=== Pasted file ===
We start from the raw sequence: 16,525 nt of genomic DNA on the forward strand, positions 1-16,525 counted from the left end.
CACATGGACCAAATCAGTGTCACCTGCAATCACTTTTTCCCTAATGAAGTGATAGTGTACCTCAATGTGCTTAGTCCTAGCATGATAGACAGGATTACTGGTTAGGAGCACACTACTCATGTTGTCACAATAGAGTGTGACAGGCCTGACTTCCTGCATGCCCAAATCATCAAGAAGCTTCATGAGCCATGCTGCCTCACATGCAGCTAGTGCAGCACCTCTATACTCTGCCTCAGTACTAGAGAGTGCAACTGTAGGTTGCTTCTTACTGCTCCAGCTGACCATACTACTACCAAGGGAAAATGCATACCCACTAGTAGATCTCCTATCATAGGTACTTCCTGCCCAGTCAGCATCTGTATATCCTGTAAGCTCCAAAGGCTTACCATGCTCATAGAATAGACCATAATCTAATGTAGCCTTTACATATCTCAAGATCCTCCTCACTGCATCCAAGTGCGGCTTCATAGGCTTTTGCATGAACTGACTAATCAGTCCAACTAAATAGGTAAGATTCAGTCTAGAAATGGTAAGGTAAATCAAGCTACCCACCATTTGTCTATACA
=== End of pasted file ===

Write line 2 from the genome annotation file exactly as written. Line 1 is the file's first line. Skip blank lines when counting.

CACATGGACCAAATCAGTGTCACCTGCAATCACTTTTTCCCTAATGAAGTGATAGTGTACCTCAATGTGCTTAGTCCTAGCATGATAGACAGGATTACTGGTTAGGAGCACACTACTCATGTTGTCACAATAGAGTGTGACAGGCCTGACTTCCTGCATGCCCAAATCATCAAGAAGCTTCATGAGCCATGCTGCCTCACATGCAGCTAGTGCAGCACCTCTATACTCTGCCTCAGTACTAGAGAGTGCAACTGTAGGTTGCTTCTTACTGCTCCAGCTGACCATACTACTACCAAGGGAAAATGCATACCCACTAGTAGATCTCCTATCATAGGTACTTCCTGCCCAGTCAGCATCTGTATATCCTGTAAGCTCCAAAGGCTTACCATGCTCATAGAATAGACCATAATCTAATGTAGCCTTTACATATCTCAAGATCCTCCTCACTGCATCCAAGTGCGGCTTCATAGGCTTTTGCATGAACTGACTAATCAGTCCAACTAAATAGGTAAGATTCAGTCTAGAAATGGTAAGGTAAATCAAGCTACCCACCATTTGTCTATACA